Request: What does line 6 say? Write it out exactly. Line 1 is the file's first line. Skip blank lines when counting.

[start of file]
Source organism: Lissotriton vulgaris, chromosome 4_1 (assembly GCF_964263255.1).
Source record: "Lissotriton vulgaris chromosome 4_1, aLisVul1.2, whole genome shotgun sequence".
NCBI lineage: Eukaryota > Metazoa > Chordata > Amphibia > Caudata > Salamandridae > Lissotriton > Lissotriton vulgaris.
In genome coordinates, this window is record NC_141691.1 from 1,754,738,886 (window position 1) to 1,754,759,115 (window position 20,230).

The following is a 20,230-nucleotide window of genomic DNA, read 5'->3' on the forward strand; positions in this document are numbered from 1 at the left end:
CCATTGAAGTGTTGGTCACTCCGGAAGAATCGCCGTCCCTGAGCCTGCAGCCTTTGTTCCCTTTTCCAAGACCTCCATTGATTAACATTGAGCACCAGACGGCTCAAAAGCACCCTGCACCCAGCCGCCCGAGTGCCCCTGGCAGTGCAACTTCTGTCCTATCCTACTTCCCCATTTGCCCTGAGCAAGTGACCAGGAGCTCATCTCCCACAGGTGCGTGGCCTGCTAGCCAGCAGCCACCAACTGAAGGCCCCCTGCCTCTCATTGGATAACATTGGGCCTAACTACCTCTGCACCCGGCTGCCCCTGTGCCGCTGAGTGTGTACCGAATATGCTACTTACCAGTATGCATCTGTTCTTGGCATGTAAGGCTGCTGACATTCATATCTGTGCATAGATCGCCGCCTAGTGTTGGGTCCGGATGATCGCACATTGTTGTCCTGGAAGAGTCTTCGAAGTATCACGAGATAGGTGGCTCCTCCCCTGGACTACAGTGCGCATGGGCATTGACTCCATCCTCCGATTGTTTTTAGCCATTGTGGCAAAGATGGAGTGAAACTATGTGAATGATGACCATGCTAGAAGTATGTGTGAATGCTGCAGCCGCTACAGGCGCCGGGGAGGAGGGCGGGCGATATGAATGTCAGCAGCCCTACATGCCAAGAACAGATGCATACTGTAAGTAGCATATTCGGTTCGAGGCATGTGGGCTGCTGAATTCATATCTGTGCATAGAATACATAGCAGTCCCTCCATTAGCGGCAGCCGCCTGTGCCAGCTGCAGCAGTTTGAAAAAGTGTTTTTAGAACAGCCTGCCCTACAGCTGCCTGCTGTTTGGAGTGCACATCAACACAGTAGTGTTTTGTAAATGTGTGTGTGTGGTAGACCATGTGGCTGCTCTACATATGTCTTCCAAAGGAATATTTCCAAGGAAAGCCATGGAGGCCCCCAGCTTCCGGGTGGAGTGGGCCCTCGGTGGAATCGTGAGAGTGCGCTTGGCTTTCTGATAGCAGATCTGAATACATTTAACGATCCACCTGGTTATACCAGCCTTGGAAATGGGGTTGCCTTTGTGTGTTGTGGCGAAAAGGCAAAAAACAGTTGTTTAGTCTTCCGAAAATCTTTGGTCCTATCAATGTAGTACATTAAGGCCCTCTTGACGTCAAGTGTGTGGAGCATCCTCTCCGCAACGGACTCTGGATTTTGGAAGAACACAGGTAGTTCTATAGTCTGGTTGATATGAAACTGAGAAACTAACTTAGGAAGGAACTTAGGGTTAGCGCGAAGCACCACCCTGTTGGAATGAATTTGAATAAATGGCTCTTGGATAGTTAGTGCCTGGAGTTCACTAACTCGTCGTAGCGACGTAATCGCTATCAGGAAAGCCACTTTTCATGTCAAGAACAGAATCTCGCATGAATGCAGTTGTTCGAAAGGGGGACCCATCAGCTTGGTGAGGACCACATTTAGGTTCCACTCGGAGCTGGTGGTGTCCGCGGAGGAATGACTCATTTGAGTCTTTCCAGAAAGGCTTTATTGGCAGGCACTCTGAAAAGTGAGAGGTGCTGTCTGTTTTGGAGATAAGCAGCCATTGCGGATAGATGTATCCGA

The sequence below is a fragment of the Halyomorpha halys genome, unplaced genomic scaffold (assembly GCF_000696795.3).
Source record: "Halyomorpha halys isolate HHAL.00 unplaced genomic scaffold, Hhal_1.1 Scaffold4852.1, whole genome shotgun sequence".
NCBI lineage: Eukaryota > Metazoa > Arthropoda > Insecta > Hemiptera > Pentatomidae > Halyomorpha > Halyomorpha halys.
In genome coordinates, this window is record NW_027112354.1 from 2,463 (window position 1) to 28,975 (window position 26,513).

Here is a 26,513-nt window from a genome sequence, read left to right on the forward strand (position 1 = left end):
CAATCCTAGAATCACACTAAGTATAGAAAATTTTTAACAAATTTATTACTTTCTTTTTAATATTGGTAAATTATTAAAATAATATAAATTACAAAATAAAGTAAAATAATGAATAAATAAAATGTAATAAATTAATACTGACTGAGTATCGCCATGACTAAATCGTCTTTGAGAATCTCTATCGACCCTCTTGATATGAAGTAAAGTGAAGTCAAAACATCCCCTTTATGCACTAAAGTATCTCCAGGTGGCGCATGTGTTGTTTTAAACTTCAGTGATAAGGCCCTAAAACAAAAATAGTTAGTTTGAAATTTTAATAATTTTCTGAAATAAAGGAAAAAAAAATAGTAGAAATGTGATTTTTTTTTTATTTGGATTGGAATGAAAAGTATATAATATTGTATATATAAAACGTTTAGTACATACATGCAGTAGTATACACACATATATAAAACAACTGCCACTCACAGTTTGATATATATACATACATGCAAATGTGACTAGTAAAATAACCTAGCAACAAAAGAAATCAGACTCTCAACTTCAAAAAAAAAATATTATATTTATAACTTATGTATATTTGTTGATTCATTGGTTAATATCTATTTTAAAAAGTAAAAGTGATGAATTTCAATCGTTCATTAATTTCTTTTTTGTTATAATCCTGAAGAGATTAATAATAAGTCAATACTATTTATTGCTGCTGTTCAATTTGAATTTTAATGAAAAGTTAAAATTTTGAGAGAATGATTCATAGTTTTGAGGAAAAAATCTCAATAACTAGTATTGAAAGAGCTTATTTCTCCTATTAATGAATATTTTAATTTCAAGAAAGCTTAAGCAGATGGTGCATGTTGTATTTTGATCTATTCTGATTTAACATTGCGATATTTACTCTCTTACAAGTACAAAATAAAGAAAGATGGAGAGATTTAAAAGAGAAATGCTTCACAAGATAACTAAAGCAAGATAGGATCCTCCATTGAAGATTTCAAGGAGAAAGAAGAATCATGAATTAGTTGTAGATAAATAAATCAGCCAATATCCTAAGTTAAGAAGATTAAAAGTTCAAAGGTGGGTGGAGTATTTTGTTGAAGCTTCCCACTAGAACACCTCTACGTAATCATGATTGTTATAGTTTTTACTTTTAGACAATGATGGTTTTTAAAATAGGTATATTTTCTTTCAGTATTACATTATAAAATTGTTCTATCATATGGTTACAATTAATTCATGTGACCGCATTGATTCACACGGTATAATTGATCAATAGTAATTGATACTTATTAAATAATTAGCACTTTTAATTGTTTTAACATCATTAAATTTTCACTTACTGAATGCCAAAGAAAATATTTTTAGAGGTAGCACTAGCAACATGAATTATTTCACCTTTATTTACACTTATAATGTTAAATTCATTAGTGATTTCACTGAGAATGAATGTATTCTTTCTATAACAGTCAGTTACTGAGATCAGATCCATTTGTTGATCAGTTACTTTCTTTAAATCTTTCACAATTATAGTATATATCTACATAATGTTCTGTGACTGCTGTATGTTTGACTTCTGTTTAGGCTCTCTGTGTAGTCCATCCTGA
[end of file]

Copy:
CCATTGAAGTGTTGGTCACTCCGGAAGAATCGCCGTCCCTGAGCCTGCAGCCTTTGTTCCCTTTTCCAAGACCTCCATTGATTAACATTGAGCACCAGACGGCTCAAAAGCACCCTGCACCCAGCCGCCCGAGTGCCCCTGGCAGTGCAACTTCTGTCCTATCCTACTTCCCCATTTGCCCTGAGCAAGTGACCAGGAGCTCATCTCCCACAGGTGCGTGGCCTGCTAGCCAGCAGCCACCAACTGAAGGCCCCCTGCCTCTCATTGGATAACATTGGGCCTAACTACCTCTGCACCCGGCTGCCCCTGTGCCGCTGAGTGTGTACCGAATATGCTACTTACCAGTATGCATCTGTTCTTGGCATGTAAGGCTGCTGACATTCATATCTGTGCATAGATCGCCGCCTAGTGTTGGGTCCGGATGATCGCACATTGTTGTCCTGGAAGAGTCTTCGAAGTATCACGAGATAGGTGGCTCCTCCCCTGGACTACAGTGCGCATGGGCATTGACTCCATCCTCCGATTGTTTTTAGCCATTGTGGCAAAGATGGAGTGAAACTATGTGAATGATGACCATGCTAGAAGTATGTGTGAATGCTGCAGCCGCTACAGGCGCCGGGGAGGAGGGCGGGCGATATGAATGTCAGCAGCCCTACATGCCAAGAACAGATGCATACTGTAAGTAGCATATTCGGTTCGAGGCATGTGGGCTGCTGAATTCATATCTGTGCATAGAATACATAGCAGTCCCTCCATTAGCGGCAGCCGCCTGTGCCAGCTGCAGCAGTTTGAAAAAGTGTTTTTAGAACAGCCTGCCCTACAGCTGCCTGCTGTTTGGAGTGCACATCAACACAGTAGTGTTTTGTAAATGTGTGTGTGTGGTAGACCATGTGGCTGCTCTACATATGTCTTCCAAAGGAATATTTCCAAGGAAAGCCATGGAGGCCCCCAGCTTCCGGGTGGAGTGGGCCCTCGGTGGAATCGTGAGAGTGCGCTTGGCTTTCTGATAGCAGATCTGAATACATTTAACGATCCACCTGGTTATACCAGCCTTGGAAATGGGGTTGCCTTTGTGTGTTGTGGCGAAAAGGCAAAAAACAGTTGTTTAGTCTTCCGAAAATCTTTGGTCCTATCAATGTAGTACATTAAGGCCCTCTTGACGTCAAGTGTGTGGAGCATCCTCTCCGCAACGGACTCTGGATTTTGGAAGAACACAGGTAGTTCTATAGTCTGGTTGATATGAAACTGAGAAACTAACTTAGGAAGGAACTTAGGGTTAGCGCGAAGCACCACCCTGTTGGAATGAATTTGAATAAATGGCTCTTGGATAGTTAGTGCCTGGAGTTCACTAACTCGTCGTAGCGACGTAATCGCTATCAGGAAAGCCACTTTTCATGTCAAGAACAGAATCTCGCATGAATGCAGTTGTTCGAAAGGGGGACCCATCAGCTTGGTGAGGACCACATTTAGGTTCCACTCGGAGCTGGTGGTGTCCGCGGAGGAATGACTCATTTGAGTCTTTCCAGAAAGGCTTTATTGGCAGGCACTCTGAAAAGTGAGAGGTGCTGTCTGTTTTGGAGATAAGCAGCCATTGCGGATAGATGTATCCGA